Rachel said the social media statement was not intended to be its last comment on the account. “In no way did we ever intend that to be a final detailed testimony of how we felt and our account of what we saw and what happened. It was very brief,” she wrote in a text.

Nearly two months after the incident, Gillette and the Wilson family are not ready to give up the fight.

“The people in the room, how many of them have been in this situation? How many of them know what it means to be a 17-year-old girl standing by themselves?” said Gillette, who sent her teams’ plaque and second-place medals back to the CIF in protest. “I want to fight to make people understand this is a big deal.”

“What these people don’t get is, the rest of our lives, we don’t move on, we just carry it with us,” Rachel said, holding back tears.

Rachel, who said she’s been in contact with the NAACP about the situation, and that the NAACP plans to meet with CIF officials, often thinks back to the moments after the incident. As Buchanan players, coaches and parents screamed in protest, Gillette turned to the Buchanan side and insisted the referees were going to do something.

Wilson is still waiting for action.

“I think we’re putting too much trust in these people in these leadership positions,” Rachel said. “A 17-year-old girl is suffering now.”

Josh Needelman is the High School Sports Editor at Just Women’s Sports. Follow him on Twitter @JoshNeedelman.

PWHL Draft Spurs Controversy for League Champs Minnesota

pwhl draft first pick Sarah Fillier
PWHL New York kicked off the 2024 PWHL Draft by selecting Princeton's Sarah Fillier No. 1 overall. (PWHL)

The 2024 PWHL Draft took place on Tuesday, with Princeton and Canadian national team forward Sarah Fillier going first overall to PWHL New York. 

New York also added two defenders and a goaltender, as well as three forwards to make seven solid additions to next season's roster. 

But it was first-ever PWHL champions Minnesota that created the most buzz, with the draft happening just three days after they announced the abrupt departure of general manager Natalie Darwitz following a league review.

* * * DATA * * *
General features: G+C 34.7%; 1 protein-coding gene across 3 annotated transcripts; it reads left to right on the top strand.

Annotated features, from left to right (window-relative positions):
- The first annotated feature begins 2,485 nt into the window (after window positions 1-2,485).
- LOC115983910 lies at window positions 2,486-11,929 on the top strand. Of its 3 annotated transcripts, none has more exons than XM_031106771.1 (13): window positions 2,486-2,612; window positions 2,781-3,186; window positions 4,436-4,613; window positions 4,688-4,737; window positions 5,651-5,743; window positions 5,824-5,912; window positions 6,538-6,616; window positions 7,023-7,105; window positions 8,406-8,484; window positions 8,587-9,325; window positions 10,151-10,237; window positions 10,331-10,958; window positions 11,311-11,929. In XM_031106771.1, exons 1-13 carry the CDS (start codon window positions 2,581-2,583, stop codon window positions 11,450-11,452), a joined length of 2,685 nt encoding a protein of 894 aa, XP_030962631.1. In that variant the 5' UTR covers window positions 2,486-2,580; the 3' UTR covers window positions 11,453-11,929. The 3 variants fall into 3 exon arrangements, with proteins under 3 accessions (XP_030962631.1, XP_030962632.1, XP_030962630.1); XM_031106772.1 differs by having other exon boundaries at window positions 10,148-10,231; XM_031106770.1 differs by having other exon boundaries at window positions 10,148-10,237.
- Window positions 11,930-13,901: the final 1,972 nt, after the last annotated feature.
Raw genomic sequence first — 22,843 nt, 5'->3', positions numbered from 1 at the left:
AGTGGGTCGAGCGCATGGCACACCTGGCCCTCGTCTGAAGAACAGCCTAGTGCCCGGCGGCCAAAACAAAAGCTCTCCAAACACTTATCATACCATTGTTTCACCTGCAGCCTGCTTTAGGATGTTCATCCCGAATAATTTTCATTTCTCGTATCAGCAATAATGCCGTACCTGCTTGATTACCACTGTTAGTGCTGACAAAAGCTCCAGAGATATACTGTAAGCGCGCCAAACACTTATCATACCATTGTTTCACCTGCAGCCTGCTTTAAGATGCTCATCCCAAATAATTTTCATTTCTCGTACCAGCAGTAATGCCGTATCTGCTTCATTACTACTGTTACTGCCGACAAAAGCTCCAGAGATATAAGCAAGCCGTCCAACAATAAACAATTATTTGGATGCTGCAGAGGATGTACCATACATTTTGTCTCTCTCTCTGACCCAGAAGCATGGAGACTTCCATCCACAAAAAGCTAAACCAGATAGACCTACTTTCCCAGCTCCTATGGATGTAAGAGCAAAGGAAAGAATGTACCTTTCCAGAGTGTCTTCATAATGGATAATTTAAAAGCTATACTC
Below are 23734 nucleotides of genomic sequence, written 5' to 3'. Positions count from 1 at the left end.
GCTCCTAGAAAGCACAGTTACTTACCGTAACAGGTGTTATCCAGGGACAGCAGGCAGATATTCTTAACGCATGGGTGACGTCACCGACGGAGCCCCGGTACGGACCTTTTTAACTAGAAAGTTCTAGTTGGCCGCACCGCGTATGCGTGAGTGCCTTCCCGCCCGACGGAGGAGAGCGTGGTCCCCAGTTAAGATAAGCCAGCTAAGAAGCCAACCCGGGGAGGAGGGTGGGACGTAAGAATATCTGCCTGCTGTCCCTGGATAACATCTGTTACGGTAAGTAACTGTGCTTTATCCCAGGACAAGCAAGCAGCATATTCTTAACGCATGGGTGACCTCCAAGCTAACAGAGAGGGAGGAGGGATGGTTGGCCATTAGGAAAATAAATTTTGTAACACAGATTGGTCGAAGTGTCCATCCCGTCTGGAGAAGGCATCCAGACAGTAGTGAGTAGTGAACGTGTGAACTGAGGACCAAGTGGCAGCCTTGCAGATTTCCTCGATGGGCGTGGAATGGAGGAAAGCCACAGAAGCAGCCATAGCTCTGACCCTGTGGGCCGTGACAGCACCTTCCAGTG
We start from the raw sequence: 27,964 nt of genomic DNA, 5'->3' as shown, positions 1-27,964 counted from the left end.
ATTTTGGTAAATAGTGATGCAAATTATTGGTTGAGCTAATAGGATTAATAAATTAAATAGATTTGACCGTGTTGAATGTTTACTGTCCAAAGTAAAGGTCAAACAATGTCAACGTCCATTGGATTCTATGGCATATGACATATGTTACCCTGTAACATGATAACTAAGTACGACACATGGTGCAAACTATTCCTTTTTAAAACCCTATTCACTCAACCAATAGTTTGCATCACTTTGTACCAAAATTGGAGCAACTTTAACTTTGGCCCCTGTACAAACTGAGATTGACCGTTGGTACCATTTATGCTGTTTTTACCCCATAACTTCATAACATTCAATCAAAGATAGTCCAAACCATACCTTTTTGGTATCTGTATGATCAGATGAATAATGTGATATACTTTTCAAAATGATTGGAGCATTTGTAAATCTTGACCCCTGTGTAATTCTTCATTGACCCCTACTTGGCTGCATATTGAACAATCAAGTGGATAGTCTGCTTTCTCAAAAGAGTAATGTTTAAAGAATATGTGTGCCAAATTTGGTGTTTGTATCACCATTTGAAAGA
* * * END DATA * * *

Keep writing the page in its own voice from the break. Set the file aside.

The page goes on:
With the 10th overall pick, PWHL Minnesota took Team USA forward Britta Curl. Fans immediately took to the internet to voice their concerns, citing Curl's social media activity. In the past, Curl had "liked" posts on X that targeted the LGBTQIA+ community, particularly transgender individuals. Her activity also showed support for Kyle Rittenhouse, the 17-year-old Wisconsin man who fatally shot three unarmed people, two fatally, during a 2020 Black Lives Matter protest.

When asked about the pick — and whether or not he had consulted with any members of the LGBTQIA+ community prior to making the pick — PWHL Minnesota coach Ken Klee opted to defend Curl.

"Did I speak to anyone from the community? I talk with players, with coaches. That’s tough to answer for me," Klee said. "I spoke with a lot of different people. I mean, at the end of the day, I was told she’s a great teammate, a great person. She’s obviously a great player."

The team also had PWHL Minnesota assistant coach Mira Jalosuo, who is married to a woman, announce the pick.

"We have people in that community and obviously Mira making that selection for us, I think that speaks volumes for us," Klee added. "We were just trying to pick the best players available. I wouldn’t want anything to take away from any of those players' experience. It’s unfortunate a little bit at the beginning, but again, it’s okay. People are entitled to their opinion."

Washington Mystics Snap 12-Game Losing Streak